Whew: Obama more Christian that Bush

June 9, 2009

In response to a swath of new questions about Obama’s religious identity (raised by his renunciation of America’s Christian identity, his statement that America is one of the world’s largest Muslim countries, the fact that he hasn’t spoken out about the first act of Islamic terrorism on U.S. soil since 9/11), Politico has decided to take it upon itself to calm the nerves of the nation by noting how often Barack mentions Jesus. I might ask why the nerves of a non-Christian nation need to be calmed…

The column leads with one of the most recent occasions of Obama’s blatant Christianity:

“In his speech Thursday in Cairo, Obama told the crowd that he is a Christian and mentioned the Islamic story of Isra, in which Moses, Jesus and Muhammad joined in prayer. “

Hey, beggars can’t be choosers. Forget that Obama’s statement of faith is followed up by an event involving Jesus that Christians have never believed occurred. Actual references to the bible include:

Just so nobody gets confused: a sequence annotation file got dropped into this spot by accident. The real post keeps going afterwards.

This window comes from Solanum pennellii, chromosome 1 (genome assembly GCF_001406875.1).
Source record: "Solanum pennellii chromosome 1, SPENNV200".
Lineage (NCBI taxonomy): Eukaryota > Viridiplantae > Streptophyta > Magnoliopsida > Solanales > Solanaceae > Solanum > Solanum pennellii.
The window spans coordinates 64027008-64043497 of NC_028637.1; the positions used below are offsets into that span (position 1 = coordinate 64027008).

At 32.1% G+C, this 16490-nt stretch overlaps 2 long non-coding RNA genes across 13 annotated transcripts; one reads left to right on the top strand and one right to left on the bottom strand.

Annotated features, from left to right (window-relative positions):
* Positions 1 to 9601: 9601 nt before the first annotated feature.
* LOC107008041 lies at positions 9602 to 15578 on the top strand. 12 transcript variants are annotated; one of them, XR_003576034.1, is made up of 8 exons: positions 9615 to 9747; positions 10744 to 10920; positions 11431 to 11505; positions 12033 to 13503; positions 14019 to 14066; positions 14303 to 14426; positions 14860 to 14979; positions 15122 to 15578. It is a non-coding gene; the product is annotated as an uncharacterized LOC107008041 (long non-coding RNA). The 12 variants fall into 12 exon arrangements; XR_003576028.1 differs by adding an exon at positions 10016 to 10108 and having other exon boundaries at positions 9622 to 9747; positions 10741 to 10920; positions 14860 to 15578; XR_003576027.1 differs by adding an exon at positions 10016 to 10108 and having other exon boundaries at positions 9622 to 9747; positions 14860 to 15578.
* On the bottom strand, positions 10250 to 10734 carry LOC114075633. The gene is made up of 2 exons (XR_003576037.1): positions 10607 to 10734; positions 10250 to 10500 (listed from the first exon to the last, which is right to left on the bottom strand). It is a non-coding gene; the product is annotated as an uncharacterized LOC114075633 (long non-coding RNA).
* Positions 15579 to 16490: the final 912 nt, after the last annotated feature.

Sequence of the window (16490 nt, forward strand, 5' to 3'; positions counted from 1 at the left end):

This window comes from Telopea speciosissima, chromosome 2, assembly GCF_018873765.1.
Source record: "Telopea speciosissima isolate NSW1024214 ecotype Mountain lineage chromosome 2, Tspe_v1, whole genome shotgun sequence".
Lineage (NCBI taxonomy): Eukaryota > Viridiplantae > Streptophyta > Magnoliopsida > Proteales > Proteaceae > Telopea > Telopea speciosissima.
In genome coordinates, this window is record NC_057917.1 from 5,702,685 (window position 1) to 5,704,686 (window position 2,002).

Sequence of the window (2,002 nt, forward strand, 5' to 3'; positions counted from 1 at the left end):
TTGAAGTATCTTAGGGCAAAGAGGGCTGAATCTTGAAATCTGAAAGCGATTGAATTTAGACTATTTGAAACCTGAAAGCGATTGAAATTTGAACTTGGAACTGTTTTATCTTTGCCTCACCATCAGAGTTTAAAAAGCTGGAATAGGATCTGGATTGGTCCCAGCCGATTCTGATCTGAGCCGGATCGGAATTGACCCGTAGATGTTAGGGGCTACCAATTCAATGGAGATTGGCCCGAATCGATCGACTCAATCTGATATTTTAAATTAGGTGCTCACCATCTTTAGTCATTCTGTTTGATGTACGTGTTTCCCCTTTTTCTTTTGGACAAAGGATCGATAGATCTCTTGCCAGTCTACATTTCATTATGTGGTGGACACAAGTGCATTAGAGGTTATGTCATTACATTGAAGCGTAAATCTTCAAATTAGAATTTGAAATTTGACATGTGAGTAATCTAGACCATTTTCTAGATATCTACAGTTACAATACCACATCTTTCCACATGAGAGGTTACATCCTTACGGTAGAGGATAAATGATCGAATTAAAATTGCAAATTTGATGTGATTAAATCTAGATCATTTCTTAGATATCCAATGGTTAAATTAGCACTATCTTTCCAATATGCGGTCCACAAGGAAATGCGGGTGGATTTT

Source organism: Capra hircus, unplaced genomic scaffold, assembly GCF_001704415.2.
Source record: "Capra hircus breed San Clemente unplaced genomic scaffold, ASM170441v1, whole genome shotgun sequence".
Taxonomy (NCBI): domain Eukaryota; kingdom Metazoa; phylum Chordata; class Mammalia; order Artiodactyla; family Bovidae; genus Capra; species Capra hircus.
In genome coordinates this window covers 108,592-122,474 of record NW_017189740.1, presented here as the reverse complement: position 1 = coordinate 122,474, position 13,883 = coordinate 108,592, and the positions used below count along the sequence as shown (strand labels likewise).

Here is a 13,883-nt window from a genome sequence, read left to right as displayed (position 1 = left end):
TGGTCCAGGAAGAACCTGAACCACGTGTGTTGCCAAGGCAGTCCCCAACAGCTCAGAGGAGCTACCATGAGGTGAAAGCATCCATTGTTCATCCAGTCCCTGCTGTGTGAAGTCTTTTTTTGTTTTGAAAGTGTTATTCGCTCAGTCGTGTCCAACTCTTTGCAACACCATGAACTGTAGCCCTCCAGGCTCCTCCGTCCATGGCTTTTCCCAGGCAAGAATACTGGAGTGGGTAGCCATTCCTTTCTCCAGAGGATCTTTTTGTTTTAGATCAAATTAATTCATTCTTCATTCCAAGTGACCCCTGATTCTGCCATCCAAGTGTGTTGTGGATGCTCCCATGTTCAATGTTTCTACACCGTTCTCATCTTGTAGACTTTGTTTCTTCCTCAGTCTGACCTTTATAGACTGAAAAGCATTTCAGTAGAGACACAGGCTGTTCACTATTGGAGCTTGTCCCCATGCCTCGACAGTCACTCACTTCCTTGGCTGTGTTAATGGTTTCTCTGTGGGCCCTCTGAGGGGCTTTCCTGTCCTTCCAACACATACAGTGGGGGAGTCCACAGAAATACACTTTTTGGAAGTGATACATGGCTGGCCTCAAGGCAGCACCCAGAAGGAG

“Obama mentioned Jesus’ Sermon on the Mount at Georgetown University to make the case for his economic policies. Obama retold the story of two men, one who built his house on a pile of sand and the other who built his on a rock: “We cannot rebuild this economy on the same pile of sand,” Obama said. “We must build our house upon a rock.” “

Obama’s assertion that we must build our economic house on rock is a good idea, but it involves finding a rock and putting in the work – not just deciding that another dune now qualifies as rock.

The article rips the idea that Bush was a Christian President, while he spoke less about Jesus than Obama. It’s great that President Obama is a mystic and looks for God in everyday life, but there is a fundamental problem with his approach. George Bush quoted scripture on occasions where the context of the passage applied to the event at hand – for instance, Psalm 23 after the 9/11 attacks. Rather than using scripture to address an occasion to that in context, Obama dangerously employs pretext – using scripture to fulfill your own preconceived ideas of what it means.

Of course, Joe Potatochip isn’t going to know the difference; only that the politician quoted the bible, which works wonderfully for someone who’s poll numbers are in a freefall.

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